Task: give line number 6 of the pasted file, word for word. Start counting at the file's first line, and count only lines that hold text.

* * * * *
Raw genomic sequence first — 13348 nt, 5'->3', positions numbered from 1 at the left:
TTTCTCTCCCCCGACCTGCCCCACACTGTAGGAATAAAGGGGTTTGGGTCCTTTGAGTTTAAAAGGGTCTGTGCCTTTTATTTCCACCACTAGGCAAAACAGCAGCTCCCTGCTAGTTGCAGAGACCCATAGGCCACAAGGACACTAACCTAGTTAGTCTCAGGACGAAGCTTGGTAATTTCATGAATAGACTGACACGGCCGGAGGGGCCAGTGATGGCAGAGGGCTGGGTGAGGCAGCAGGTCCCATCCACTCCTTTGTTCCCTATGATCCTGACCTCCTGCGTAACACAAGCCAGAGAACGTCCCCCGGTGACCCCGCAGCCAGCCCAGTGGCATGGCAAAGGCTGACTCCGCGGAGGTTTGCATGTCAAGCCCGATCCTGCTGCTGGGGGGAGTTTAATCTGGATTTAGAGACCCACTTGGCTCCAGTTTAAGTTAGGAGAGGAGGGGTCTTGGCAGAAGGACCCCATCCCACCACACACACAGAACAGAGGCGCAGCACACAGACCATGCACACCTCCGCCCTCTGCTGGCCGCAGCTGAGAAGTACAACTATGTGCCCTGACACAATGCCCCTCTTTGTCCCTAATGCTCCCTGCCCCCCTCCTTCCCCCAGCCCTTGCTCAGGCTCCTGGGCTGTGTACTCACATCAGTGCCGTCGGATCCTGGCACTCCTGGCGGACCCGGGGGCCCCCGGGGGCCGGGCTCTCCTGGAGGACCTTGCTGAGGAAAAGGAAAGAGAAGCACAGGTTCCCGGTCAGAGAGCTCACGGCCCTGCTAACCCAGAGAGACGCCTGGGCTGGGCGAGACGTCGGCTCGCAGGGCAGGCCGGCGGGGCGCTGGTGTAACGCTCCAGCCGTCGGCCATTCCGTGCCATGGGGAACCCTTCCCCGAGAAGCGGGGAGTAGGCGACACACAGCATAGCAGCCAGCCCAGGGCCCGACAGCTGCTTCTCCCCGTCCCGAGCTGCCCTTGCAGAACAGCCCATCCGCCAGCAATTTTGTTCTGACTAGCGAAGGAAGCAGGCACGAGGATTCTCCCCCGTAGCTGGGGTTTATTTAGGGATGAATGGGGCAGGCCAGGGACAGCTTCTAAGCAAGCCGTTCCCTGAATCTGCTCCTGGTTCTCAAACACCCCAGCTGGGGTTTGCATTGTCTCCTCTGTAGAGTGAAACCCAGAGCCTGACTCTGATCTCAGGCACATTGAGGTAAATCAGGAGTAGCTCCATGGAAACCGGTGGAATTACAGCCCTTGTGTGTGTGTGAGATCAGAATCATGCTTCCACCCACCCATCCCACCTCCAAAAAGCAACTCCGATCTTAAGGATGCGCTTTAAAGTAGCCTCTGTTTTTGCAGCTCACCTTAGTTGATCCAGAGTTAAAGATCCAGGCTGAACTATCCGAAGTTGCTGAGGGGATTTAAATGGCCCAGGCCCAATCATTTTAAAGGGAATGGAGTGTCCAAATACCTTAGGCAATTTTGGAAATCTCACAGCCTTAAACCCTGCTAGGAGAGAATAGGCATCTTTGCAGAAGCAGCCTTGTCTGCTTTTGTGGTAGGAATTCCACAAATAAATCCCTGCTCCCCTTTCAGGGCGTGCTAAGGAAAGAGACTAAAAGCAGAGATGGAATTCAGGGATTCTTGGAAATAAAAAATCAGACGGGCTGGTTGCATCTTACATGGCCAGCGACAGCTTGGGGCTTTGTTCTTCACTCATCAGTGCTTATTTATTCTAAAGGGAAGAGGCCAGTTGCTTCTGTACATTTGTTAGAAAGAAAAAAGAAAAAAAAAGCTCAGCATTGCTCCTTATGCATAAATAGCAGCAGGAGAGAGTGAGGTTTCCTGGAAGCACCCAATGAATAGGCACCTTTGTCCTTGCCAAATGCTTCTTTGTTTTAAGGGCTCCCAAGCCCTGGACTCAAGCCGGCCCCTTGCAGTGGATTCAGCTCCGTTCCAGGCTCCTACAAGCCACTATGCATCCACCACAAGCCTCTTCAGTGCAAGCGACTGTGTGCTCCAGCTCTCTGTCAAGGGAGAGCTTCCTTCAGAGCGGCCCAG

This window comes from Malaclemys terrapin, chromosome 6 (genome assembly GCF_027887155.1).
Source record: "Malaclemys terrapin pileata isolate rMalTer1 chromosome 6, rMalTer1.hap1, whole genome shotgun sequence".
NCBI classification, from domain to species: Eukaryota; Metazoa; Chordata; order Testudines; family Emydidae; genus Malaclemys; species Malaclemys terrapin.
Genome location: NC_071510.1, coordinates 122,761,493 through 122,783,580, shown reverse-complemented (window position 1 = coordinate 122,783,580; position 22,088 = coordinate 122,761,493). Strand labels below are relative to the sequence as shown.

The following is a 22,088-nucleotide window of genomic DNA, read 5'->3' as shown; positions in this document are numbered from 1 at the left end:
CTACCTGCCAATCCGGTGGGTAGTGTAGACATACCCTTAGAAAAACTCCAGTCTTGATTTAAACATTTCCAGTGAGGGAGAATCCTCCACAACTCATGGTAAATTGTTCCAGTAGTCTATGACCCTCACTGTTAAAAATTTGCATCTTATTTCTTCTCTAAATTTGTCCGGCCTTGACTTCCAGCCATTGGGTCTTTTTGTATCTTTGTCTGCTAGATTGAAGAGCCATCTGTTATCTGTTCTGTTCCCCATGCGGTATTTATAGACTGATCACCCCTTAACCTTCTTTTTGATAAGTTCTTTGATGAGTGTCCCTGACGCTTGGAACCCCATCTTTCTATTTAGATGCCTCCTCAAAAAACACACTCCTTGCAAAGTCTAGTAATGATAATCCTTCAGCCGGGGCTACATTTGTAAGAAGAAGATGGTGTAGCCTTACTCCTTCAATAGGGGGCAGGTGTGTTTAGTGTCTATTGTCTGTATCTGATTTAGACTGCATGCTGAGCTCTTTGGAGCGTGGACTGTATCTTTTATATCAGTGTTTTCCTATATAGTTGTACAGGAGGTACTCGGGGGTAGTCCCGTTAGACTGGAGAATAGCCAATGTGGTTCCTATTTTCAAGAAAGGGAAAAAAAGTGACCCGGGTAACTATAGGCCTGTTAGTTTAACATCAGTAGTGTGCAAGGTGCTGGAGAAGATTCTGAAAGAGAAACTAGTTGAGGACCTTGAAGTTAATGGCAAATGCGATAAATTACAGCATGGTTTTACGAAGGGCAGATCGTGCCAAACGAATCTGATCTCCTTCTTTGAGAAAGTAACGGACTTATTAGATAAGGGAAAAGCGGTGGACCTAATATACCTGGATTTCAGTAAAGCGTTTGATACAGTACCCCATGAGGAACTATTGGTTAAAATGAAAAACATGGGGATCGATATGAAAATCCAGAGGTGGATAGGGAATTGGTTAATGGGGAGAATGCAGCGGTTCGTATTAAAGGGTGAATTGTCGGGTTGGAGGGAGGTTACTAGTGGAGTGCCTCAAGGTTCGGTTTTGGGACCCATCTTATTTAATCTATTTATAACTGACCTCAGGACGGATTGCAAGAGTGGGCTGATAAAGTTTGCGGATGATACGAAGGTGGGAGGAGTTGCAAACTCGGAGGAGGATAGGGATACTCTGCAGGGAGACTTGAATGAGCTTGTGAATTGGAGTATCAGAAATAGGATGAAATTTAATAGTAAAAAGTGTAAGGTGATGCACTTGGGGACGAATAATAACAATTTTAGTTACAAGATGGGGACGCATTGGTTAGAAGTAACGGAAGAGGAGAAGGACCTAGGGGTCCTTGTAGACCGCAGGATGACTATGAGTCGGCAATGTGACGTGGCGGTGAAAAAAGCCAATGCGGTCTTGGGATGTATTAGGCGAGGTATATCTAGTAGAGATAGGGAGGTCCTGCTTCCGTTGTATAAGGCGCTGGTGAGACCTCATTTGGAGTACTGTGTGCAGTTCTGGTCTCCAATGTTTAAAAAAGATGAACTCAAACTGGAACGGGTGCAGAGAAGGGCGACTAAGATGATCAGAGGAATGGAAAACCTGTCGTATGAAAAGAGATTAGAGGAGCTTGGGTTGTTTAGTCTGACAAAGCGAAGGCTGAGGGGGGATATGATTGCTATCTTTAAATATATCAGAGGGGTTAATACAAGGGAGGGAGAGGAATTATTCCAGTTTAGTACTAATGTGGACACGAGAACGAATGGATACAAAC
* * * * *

Genome location: NC_071510.1, coordinates 122,761,493 through 122,783,580, shown reverse-complemented (window position 1 = coordinate 122,783,580; position 22,088 = coordinate 122,761,493). Strand labels below are relative to the sequence as shown.